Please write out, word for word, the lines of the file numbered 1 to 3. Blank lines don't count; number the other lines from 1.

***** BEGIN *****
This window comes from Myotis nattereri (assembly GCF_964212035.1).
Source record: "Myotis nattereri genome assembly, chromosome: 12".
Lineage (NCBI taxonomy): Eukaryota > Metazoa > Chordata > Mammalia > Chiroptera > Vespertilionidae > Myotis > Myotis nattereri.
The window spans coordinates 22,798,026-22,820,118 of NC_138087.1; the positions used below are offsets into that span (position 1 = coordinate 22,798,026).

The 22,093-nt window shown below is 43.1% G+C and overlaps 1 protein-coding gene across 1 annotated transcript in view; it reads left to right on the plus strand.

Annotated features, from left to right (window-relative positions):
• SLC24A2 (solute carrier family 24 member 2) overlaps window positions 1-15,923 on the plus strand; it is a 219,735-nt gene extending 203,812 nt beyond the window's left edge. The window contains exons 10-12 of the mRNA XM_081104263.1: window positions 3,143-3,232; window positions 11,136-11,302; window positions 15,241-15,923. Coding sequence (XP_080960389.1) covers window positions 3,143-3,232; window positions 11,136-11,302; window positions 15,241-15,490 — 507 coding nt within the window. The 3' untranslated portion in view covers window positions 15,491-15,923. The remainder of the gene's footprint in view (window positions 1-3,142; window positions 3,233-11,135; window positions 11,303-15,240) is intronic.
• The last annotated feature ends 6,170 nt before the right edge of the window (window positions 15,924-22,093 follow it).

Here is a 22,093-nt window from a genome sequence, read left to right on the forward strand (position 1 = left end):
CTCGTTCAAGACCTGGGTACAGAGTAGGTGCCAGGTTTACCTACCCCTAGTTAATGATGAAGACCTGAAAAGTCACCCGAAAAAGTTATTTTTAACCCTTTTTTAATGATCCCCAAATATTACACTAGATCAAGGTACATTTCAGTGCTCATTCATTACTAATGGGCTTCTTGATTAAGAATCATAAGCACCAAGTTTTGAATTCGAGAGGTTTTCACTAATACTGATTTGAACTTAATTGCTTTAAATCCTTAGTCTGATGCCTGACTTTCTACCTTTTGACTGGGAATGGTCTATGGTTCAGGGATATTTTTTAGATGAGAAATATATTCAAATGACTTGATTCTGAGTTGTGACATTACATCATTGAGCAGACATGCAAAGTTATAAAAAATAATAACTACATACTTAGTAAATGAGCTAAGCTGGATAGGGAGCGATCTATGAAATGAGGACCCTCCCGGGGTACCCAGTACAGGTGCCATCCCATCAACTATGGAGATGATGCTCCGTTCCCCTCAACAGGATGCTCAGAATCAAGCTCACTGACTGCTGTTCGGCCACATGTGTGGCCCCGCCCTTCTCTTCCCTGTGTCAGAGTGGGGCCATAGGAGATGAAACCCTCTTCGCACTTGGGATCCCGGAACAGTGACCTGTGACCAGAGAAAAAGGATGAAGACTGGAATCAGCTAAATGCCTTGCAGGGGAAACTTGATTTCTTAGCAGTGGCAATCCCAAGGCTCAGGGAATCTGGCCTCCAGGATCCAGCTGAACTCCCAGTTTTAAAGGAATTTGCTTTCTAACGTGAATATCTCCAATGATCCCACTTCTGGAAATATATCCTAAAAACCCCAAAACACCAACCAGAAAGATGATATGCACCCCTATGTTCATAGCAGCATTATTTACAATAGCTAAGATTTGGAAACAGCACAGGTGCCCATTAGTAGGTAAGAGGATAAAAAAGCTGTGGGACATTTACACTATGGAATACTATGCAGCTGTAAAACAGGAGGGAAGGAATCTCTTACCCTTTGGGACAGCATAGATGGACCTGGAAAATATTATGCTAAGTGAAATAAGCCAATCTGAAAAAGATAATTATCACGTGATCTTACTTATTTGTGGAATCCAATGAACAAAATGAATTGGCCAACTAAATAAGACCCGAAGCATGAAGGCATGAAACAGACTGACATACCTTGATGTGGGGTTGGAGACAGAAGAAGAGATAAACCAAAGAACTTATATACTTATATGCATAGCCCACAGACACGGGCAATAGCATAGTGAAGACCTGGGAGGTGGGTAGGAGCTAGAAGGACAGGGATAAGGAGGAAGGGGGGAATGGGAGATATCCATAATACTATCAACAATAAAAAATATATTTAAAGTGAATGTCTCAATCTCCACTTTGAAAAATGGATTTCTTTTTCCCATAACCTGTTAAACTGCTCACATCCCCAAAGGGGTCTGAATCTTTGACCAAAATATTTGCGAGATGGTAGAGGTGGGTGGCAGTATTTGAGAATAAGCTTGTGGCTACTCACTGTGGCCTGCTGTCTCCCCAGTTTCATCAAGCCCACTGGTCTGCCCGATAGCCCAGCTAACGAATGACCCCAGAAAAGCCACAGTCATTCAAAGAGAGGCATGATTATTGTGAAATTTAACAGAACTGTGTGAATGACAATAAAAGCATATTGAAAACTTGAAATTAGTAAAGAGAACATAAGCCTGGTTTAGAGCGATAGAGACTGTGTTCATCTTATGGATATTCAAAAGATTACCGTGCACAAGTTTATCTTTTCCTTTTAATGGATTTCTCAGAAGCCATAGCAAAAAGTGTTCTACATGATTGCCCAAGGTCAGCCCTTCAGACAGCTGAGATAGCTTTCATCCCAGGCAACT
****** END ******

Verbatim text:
This window comes from Myotis nattereri (assembly GCF_964212035.1).
Source record: "Myotis nattereri genome assembly, chromosome: 12".
Lineage (NCBI taxonomy): Eukaryota > Metazoa > Chordata > Mammalia > Chiroptera > Vespertilionidae > Myotis > Myotis nattereri.